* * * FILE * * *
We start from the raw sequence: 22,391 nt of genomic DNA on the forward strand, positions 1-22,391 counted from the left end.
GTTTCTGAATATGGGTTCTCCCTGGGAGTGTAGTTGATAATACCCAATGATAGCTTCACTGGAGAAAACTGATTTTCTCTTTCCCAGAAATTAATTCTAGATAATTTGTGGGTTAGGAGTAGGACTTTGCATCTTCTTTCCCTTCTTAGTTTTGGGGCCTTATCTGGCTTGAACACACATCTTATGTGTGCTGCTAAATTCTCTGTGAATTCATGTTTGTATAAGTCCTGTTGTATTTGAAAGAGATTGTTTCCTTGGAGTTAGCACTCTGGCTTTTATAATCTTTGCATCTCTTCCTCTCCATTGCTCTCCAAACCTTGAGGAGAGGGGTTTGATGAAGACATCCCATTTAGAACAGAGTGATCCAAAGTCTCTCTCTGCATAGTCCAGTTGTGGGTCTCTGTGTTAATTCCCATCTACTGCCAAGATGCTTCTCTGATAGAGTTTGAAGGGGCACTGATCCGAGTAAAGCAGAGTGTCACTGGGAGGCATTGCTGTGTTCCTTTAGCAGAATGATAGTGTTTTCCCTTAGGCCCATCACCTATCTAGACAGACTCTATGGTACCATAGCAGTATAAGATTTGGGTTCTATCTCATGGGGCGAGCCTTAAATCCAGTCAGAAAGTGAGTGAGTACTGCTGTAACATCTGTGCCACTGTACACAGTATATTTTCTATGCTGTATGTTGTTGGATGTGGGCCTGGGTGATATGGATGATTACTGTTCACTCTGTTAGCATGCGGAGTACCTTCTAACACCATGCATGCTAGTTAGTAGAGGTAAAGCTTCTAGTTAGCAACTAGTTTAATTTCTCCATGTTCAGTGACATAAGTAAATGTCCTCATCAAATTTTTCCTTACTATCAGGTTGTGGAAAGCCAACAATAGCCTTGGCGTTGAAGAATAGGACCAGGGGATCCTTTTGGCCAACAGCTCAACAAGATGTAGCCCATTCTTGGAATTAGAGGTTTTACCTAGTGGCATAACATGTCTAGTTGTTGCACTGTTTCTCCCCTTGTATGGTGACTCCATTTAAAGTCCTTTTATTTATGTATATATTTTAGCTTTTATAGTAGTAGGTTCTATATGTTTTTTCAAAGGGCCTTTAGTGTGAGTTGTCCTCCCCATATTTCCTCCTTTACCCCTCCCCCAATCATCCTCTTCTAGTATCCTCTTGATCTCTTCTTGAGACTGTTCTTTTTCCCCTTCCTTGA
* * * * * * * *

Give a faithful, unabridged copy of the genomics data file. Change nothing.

We start from the raw sequence: 22,391 nt of genomic DNA on the forward strand, positions 1-22,391 counted from the left end.
GTTTCTGAATATGGGTTCTCCCTGGGAGTGTAGTTGATAATACCCAATGATAGCTTCACTGGAGAAAACTGATTTTCTCTTTCCCAGAAATTAATTCTAGATAATTTGTGGGTTAGGAGTAGGACTTTGCATCTTCTTTCCCTTCTTAGTTTTGGGGCCTTATCTGGCTTGAACACACATCTTATGTGTGCTGCTAAATTCTCTGTGAATTCATGTTTGTATAAGTCCTGTTGTATTTGAAAGAGATTGTTTCCTTGGAGTTAGCACTCTGGCTTTTATAATCTTTGCATCTCTTCCTCTCCATTGCTCTCCAAACCTTGAGGAGAGGGGTTTGATGAAGACATCCCATTTAGAACAGAGTGATCCAAAGTCTCTCTCTGCATAGTCCAGTTGTGGGTCTCTGTGTTAATTCCCATCTACTGCCAAGATGCTTCTCTGATAGAGTTTGAAGGGGCACTGATCCGAGTAAAGCAGAGTGTCACTGGGAGGCATTGCTGTGTTCCTTTAGCAGAATGATAGTGTTTTCCCTTAGGCCCATCACCTATCTAGACAGACTCTATGGTACCATAGCAGTATAAGATTTGGGTTCTATCTCATGGGGCGAGCCTTAAATCCAGTCAGAAAGTGAGTGAGTACTGCTGTAACATCTGTGCCACTGTACACAGTATATTTTCTATGCTGTATGTTGTTGGATGTGGGCCTGGGTGATATGGATGATTACTGTTCACTCTGTTAGCATGCGGAGTACCTTCTAACACCATGCATGCTAGTTAGTAGAGGTAAAGCTTCTAGTTAGCAACTAGTTTAATTTCTCCATGTTCAGTGACATAAGTAAATGTCCTCATCAAATTTTTCCTTACTATCAGGTTGTGGAAAGCCAACAATAGCCTTGGCGTTGAAGAATAGGACCAGGGGATCCTTTTGGCCAACAGCTCAACAAGATGTAGCCCATTCTTGGAATTAGAGGTTTTACCTAGTGGCATAACATGTCTAGTTGTTGCACTGTTTCTCCCCTTGTATGGTGACTCCATTTAAAGTCCTTTTATTTATGTATATATTTTAGCTTTTATAGTAGTAGGTTCTATATGTTTTTTCAAAGGGCCTTTAGTGTGAGTTGTCCTCCCCATATTTCCTCCTTTACCCCTCCCCCAATCATCCTCTTCTAGTATCCTCTTGATCTCTTCTTGAGACTGTTCTTTTTCCCCTTCCTTGA